An Invitation to Heartbreak and the Call of the Loon

Wednesday, September 3, 2014 - 6:07 am

An Invitation to Heartbreak and the Call of the Loon

Heartbreak is an inevitable and painful part of life. But there are at least two ways for the heart to break: it can break open into new life, or break apart into shards of sharper and more widespread pain.
A brittle heart will explode into a thousand pieces, and sometimes get thrown like a fragment grenade at the perceived source of its pain — there’s a lot of that going around these days. But a supple heart will break open into a greater capacity to hold life’s suffering and its joy — in a way that allows us to say, “The pain stops here.”
The broken-open heart is not restricted to the rare saint. I know so many people whose hearts have been broken by the loss of someone they loved deeply. They go through long nights of grief when life seems barely worth living. But then they slowly awaken to the fact that their hearts have become more open, compassionate, and welcoming — not in spite of their pain but because of it.
So here’s a question I like to ask myself: What can I do day-by-day to make my heart more supple?
In the poem below, Mary Oliver invites us into heartbreak — not because she wants us to wallow in suffering, but to help us become more open and responsive to a suffering world.
I spent last week in a part of the world where loons like the ones Mary writes about make their summer homes. If ever there were a sound that could break your heart open, it is the cry of a loon late at night on a moonlit lake.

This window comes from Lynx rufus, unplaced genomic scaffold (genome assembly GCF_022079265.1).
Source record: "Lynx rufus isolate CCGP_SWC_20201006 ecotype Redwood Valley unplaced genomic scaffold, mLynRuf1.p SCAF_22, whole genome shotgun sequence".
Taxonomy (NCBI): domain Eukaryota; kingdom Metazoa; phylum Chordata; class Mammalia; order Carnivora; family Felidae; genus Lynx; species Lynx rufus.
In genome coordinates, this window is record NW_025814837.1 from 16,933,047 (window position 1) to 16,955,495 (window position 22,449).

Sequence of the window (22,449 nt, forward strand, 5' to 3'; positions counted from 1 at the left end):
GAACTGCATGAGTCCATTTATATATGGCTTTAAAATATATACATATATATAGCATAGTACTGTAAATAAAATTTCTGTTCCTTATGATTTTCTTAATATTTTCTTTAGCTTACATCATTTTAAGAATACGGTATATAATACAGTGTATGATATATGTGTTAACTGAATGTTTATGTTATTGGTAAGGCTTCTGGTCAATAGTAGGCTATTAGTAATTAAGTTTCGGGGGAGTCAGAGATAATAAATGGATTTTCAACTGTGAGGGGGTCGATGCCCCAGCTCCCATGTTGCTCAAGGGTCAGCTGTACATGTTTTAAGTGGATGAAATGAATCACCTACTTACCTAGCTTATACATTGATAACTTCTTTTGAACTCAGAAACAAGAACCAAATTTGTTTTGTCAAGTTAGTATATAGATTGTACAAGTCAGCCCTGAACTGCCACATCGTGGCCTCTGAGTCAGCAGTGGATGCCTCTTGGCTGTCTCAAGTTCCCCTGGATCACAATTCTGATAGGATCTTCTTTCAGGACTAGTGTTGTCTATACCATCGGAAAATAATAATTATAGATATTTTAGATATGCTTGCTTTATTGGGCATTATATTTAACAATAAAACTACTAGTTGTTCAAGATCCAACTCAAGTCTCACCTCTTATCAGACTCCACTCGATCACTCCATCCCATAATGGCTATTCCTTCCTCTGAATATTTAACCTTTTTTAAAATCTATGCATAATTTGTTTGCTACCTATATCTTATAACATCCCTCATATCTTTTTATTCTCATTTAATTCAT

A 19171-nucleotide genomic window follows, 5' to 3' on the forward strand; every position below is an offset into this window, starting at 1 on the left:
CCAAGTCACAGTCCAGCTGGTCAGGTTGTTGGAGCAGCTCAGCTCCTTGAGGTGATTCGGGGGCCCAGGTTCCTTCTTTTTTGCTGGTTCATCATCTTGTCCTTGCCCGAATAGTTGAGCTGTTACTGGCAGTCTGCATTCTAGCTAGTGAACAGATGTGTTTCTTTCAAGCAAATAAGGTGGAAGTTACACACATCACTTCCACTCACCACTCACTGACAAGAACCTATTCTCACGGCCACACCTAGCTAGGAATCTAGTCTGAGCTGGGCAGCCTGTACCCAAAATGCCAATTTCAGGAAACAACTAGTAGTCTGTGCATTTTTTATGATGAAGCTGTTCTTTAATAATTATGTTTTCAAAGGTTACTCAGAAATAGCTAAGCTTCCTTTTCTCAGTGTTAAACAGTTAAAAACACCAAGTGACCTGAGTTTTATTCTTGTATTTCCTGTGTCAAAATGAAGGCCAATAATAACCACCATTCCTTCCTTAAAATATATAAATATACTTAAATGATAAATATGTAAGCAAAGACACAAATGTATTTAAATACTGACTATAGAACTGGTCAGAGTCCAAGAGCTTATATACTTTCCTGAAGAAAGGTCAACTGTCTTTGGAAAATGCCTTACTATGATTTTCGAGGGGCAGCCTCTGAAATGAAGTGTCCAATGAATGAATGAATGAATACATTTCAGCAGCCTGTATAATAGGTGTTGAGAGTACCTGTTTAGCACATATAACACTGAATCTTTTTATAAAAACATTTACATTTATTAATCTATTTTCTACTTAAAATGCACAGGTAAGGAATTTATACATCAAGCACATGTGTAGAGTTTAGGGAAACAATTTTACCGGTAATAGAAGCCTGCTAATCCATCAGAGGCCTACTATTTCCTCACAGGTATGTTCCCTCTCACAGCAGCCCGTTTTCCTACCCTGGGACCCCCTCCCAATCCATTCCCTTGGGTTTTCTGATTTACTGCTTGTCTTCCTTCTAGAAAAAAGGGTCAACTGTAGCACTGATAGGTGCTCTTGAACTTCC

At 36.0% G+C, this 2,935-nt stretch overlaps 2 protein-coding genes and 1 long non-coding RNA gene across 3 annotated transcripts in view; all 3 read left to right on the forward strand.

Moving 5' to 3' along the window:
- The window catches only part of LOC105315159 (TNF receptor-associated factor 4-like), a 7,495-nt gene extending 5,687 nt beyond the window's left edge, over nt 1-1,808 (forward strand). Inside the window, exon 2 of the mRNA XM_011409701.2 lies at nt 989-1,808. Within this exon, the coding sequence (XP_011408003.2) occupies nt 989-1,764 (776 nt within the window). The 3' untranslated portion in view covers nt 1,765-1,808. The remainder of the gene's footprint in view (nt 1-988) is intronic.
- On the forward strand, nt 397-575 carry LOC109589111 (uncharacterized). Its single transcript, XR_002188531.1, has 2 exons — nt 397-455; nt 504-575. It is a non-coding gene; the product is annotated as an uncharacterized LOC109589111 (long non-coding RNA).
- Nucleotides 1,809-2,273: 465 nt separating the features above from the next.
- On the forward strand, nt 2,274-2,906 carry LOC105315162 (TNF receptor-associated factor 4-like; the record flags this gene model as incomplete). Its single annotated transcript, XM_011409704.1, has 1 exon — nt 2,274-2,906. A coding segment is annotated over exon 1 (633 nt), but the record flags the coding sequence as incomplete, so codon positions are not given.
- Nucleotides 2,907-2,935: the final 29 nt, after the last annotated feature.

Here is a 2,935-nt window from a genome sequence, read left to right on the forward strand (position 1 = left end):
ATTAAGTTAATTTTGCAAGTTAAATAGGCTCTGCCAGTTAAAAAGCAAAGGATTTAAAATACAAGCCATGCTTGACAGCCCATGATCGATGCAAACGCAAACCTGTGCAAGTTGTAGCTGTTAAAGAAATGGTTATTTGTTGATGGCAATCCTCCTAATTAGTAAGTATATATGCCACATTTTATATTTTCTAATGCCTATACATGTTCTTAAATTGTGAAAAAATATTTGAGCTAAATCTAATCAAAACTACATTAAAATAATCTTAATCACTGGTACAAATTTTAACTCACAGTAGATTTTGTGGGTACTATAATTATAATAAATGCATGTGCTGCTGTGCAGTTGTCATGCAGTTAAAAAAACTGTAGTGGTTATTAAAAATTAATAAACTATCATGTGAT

P.S. I’m convinced that heartbreak is a powerful political as well as a personal experience, which is why I titled the prelude to the new paperback copy of my book, “The Politics of the Brokenhearted,” which you can read for free here.

Lead
by Mary Oliver

Here is a story
to break your heart.
Are you willing?
This winter
the loons came to our harbor
and died, one by one,
of nothing we could see.
A friend told me
of one on the shore
that lifted its head and opened
the elegant beak and cried out
in the long, sweet savoring of its life
which, if you have heard it,
you know is a sacred thing.,
and for which, if you have not heard it,
you had better hurry to where
they still sing.
And, believe me, tell no one
just where that is.
The next morning
this loon, speckled
and iridescent and with a plan
to fly home
to some hidden lake,
was dead on the shore.
I tell you this
to break your heart,
by which I mean only
that it break open and never close again
to the rest of the world.

Share Post

Contributor

is a columnist for On Being. His column appears every Wednesday.

He is a Quaker elder, educator, activist, and founder of the Center for Courage & Renewal. His books include A Hidden Wholeness: The Journey Toward an Undivided Life, and Let Your Life Speak: Listening for the Voice of Vocation. His book On the Brink of Everything: Grace, Gravity, and Getting Old will be published in June.

Share Your Reflection